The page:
As the House would imagine, I have received many representations about the LSC capital programme, and I have endeavoured to keep the House informed about it. I am grateful to Sir Andrew Foster for setting out clearly how, despite record investment in FE capital programmes, the LSC capital programme came to be over-committed.
In the Budget, we announced an additional £300 million of capital funding for the current spending review. This will enable a limited number of projects to start soon. The LSC is now working with the Association of Colleges, the wider FE sector and my Department to agree the criteria for prioritising the projects that are the most urgent and of the greatest need.
Does the Minister agree that the decision on which colleges should be given the go-ahead should be based on need and not on who jumped the gun like in some wild west land grab? If so, does he agree that youth unemployment should be a major factor in assessing need? South Tyneside has more than 2,000 young people unemployed, so should it not be top priority?
My hon. Friend makes an important point. It is vital that the prioritisation reflects real need, value for money and the impact of the investment that is proposed in a college. My hon. Friend is a strong advocate for South Tyneside college, and I commend him for it. As my hon. Friend the Under-Secretary has said, we cannot and should not prejudge the decisions that the LSC will take, but they must be taken according to criteria that are seen to be fair, transparent and right.
I am grateful to the Secretary of State for his letter and to the Minister for agreeing to meet me next week along with the principal of National Star college. We hope to establish that the college is one of the most deserving cases as it works entirely with young people with extreme physical disabilities and is half way through the capital transformation of its campus. If the additional funding that is being provided is taken from subsequent years’ budgets, will we not be solving some of the problem this year, but creating further problems in future years?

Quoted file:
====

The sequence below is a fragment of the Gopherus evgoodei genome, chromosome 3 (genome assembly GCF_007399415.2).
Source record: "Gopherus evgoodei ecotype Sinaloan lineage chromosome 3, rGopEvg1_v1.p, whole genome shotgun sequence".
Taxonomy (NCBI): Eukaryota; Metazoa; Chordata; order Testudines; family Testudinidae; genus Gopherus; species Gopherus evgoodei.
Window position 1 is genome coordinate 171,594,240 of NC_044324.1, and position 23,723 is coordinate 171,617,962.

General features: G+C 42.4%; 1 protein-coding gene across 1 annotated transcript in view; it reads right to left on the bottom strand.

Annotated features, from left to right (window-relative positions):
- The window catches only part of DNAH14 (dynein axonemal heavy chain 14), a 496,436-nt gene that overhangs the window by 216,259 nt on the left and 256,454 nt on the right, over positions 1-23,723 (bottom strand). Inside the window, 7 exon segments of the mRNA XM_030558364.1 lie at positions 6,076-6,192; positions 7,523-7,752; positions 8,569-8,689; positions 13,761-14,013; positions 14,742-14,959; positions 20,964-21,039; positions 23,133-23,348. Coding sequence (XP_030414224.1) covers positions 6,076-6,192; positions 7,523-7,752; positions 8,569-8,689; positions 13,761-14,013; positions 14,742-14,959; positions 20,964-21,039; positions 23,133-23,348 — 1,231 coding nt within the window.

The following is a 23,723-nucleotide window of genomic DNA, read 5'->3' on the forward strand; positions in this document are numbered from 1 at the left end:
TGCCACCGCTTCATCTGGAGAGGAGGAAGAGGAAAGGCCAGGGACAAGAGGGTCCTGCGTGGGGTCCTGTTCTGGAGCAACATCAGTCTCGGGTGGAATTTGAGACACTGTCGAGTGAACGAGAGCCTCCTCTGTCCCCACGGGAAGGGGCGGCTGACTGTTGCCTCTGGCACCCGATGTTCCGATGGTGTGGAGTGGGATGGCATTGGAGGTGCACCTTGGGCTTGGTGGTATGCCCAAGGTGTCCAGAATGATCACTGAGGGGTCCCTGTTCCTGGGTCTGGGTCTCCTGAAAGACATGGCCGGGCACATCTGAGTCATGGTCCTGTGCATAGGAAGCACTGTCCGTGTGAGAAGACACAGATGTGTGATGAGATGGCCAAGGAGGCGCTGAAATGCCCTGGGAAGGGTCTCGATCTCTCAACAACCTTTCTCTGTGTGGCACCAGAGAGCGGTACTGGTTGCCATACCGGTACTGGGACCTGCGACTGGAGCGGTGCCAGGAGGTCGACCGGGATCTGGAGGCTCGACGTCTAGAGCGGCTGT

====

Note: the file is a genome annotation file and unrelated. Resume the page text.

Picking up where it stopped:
The Budget settlement has two elements that are important in bringing certainty and clarity, or as much certainty and clarity as we can, to the current situation. The first is that we have an additional £300 million to spend in this comprehensive spending review, so far as possible front-loaded towards the coming months rather than the latter end of the CSR. The second is the ability to plan into the next CSR at an indicative target of at least £300 million, which gives us the ability to look not just at the work that can be carried out in the next two years, but at how the programme beyond that can develop. By doing that, we hope that we can bring the greatest certainty and clarity to as many schemes as possible, not just in the next couple of years but in the years beyond that.
Where the LSC has agreed to a merger between two colleges, as has happened with Sparsholt college and the former Cricklade college in my constituency, and part of the deal was agreement to substantial capital investment on both campuses to deliver the benefits of the merger, can the Secretary of State confirm that those circumstances will have a high priority in deciding which schemes will go ahead?